Life-Size Grizzly Bear Paw Craft

When I realized that Montana was the only state with no craft suggestions, I made it a priority. I checked their state symbols and the first thing that popped up was a grizzly bear, Montana's state animal. Cool! It's California's state animal, too.

I don't like to reinvent the wheel, so I always check to see what crafts are out there before I spend time duplicating someone else's efforts. A quick search revealed that there are tons of grizzly bear craft ideas for kids, most of them using a paper plate, cardboard tube, or paper bag to make the bear's face or body. I wanted something different, so I started researching grizzly bears in hopes of finding inspiration. When I learned that a grizzly's paw can be 12 inches long with claws up to 4 inches, I knew what I wanted my craft to be.


Life-Size Grizzly Bear Paws


  • two sheets of brown 9" x 12" construction paper
  • one sheet of tan 9" x 12" construction paper
  • pencil
  • scissors
  • brown marker
  • glue
  • tape


Orient the brown construction paper vertically and trim around 2 inches off the top, curving as you cut to round it off. Trim a tiny bit off the bottom corners to round them. Repeat this on the second sheet of construction paper. (You can cut both at the same time to be sure they're exactly the same. For young children, have them draw the cut lines first, then connect the two pieces of paper with paper clips on the sides and bottom before they cut.)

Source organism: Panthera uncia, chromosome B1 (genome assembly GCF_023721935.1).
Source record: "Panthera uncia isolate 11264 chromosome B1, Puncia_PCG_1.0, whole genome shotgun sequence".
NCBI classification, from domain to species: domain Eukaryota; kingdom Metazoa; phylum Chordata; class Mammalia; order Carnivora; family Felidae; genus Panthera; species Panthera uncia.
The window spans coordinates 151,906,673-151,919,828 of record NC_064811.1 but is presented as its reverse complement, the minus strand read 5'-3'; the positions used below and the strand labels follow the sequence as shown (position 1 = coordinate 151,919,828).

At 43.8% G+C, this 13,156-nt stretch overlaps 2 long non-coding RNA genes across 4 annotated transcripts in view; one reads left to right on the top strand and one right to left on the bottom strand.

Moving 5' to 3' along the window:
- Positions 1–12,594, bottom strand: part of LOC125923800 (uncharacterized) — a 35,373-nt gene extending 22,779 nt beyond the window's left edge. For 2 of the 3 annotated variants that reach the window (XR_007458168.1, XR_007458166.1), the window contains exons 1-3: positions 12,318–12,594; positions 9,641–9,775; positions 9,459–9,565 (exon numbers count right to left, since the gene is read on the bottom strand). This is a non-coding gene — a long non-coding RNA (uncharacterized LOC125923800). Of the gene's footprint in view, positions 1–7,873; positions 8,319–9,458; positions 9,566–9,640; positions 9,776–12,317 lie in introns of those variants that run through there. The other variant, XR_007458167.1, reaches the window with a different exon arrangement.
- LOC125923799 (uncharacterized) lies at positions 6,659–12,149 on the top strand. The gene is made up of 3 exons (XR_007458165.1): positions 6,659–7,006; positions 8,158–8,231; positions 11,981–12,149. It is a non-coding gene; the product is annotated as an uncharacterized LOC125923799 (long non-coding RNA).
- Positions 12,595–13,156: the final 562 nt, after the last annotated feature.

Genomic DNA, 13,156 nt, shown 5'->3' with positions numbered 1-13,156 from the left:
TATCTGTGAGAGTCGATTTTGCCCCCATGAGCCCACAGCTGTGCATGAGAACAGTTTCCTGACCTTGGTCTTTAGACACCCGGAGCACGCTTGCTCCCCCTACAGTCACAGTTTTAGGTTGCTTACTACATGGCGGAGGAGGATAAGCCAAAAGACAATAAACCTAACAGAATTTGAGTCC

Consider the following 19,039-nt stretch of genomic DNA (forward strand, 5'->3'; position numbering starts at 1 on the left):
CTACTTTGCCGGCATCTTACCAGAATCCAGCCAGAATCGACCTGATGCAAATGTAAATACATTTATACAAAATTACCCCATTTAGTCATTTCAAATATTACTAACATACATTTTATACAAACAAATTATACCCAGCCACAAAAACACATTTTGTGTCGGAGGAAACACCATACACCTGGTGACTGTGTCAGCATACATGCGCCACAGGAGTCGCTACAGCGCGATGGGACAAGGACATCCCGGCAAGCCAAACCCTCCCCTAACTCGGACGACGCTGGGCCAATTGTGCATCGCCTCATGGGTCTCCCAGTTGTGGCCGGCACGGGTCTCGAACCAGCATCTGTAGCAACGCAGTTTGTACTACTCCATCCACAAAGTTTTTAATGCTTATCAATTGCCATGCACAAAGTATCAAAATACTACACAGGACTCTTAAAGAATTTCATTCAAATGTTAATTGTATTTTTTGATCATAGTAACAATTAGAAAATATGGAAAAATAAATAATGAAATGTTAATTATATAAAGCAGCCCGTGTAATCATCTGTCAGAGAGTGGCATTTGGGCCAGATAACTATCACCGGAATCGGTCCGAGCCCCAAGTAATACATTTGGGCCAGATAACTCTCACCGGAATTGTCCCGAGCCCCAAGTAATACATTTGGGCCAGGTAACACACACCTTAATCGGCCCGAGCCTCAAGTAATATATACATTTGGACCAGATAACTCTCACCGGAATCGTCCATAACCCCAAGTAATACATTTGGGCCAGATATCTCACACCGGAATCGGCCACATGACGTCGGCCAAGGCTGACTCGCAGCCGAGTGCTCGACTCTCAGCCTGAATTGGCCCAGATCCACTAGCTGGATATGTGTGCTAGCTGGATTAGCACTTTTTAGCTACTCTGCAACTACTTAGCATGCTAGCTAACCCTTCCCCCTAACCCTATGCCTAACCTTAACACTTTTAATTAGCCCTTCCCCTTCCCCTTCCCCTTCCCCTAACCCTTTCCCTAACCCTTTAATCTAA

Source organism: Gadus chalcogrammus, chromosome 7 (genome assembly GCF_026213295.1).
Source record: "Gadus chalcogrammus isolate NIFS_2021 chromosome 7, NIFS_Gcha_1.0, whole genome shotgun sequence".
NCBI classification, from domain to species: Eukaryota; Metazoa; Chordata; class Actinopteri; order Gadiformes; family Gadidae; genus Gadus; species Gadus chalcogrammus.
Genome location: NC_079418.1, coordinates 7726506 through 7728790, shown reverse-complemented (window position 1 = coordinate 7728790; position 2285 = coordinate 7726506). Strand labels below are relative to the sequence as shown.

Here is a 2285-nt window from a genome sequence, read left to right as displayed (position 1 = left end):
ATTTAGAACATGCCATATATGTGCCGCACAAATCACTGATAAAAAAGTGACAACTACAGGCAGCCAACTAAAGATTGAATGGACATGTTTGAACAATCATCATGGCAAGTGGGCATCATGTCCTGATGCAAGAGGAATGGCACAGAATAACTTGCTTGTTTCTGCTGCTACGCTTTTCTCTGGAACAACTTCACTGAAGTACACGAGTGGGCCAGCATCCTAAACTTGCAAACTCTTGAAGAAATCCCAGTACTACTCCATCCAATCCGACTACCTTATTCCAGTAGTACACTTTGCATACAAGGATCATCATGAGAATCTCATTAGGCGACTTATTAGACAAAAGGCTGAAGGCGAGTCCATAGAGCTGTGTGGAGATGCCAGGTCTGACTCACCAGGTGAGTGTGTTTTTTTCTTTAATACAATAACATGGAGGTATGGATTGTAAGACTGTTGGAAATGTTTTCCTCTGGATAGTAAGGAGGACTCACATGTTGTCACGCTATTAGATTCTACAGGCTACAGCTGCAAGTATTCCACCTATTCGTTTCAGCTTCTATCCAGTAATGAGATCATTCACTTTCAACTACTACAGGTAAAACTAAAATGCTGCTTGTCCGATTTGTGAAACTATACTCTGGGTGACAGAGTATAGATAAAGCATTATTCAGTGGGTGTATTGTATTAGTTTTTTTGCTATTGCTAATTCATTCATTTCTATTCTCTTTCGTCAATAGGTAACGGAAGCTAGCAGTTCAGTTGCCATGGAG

Cut two 8" x 1" strips from the tan construction paper and set them aside. Cut ten claws (elongated narrow triangles) from the remaining construction paper. The claws should be around 4" long. 

To draw the features on the bear paw, imagine it like a dinner plate. Using a pencil first so that you can adjust your lines if needed, draw an egg at the bottom left, a taco at the bottom right, a steak in the middle that stretches from end to end, and five marshmallows touching each other along the top. When you're happy with the lines, trace over them with the brown pen. Then cut a bit out around the toes. This is the right paw. 

To make the left paw, draw the same features but in mirror imagine. Trace over the lines in pen, then cut out the toes. 

Turn the paws upside down. Glue the claws behind each of the toes. Tape just the ends of the tan strips to the paws to make a handle. 

When the glue is dry, your completed paws will look like this. 

 I tried to get Trevor to act ferocious for the camera, but he kept laughing. 

This craft is a fun jumping off point for an in-depth study of this fascinating animal. Stores may be sold out of hand sanitizer and toilet paper, but there are plenty of toys, books, puzzles, and other materials to keep kids busy and learning.  

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